In the pharmaceutical industry companies depend on earth’s natural resources to develop drugs used to treat diseases. Tropical rainforest are hotspots that drug companies target due to their diversity of plants and animals. The world’s largest rainforest is the Amazon located in Brazil. In these lands many instances tribal community still exist. These communities value the land and ecosystem they live in. They have used plant extracts for centuries to treat sick people. The scenario discussed in this paper deals with a company that needs to strike a deal with the government of Kenya and a tribal community to establish a drug manufacturing plant. The paper will analyze the different stakeholders, their ethical perspectives, compelling priorities, and environmental justice. Environmental justice first appeared in the 1980s (Answers, 2010).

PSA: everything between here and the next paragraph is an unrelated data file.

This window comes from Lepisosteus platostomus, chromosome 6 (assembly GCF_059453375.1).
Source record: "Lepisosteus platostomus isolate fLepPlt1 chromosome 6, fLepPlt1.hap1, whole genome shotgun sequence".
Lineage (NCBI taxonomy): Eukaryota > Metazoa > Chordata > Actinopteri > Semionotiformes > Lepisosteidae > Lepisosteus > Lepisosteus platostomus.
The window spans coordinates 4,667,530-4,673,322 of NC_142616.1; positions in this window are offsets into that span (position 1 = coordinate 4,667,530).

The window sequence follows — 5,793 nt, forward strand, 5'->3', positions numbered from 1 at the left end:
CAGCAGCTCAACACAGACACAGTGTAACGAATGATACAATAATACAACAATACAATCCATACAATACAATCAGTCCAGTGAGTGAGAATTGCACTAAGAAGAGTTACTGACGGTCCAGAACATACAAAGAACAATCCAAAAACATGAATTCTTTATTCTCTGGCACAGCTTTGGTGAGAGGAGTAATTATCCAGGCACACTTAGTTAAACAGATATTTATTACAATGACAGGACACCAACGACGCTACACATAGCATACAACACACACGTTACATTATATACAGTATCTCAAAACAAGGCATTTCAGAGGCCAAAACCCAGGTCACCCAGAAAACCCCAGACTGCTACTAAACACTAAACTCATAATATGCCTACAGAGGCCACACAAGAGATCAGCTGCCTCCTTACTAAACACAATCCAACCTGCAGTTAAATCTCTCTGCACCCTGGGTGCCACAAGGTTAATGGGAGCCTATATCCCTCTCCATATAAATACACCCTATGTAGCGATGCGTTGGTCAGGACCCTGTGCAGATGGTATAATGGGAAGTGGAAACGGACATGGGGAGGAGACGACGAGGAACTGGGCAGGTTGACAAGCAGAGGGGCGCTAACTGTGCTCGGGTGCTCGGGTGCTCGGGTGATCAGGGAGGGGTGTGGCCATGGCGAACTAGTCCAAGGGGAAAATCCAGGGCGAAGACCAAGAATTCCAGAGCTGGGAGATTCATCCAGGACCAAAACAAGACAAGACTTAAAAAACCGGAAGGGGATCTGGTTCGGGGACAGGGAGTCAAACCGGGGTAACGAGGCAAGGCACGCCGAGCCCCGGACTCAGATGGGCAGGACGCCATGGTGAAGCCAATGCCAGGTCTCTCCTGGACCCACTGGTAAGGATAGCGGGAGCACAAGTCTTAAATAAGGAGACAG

The company that wants to establish a manufacturing operation in the Aberdares Mountains, Kenya is Colney & Pitts. Colney and Pitts represent one of the stakeholders. Their intention is develop a plan for the Kikuyu tribe and conservation of the forest. The ethical perspectives that Colney & Pitts follows is an ethical extensionism. This perspective is a bridge between non-anthropocentric and anthropocentric. Anthropocentric means that humans dominate the natural environment. The industrial intention of the firm makes them a bit anthropocentric, but their vision and understanding is non-anthropocentric. Sharon Cruzan, vice president of strategic planning, is the player from Colney & Pitts that will deal with the negotiations. She was given a budget of $250,000 to help the tribe and protect the forest. The specific tree that the company is targeting is called the Prunus Africana. The firm wants to make drugs with use of the plant to battle prostate diseases. The global population of prostate patients is an external stakeholder. Their